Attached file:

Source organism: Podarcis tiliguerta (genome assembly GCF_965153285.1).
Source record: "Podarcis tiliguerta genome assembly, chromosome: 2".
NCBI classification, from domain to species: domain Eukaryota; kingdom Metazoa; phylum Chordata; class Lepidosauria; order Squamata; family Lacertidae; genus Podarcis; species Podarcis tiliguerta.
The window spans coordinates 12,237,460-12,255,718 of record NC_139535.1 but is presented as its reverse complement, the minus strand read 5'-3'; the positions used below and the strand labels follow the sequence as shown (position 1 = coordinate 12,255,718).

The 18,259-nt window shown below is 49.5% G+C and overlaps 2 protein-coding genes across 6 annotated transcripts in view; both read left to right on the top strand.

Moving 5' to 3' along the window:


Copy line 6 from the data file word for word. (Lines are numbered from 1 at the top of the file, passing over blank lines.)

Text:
Moving 5' to 3' along the window: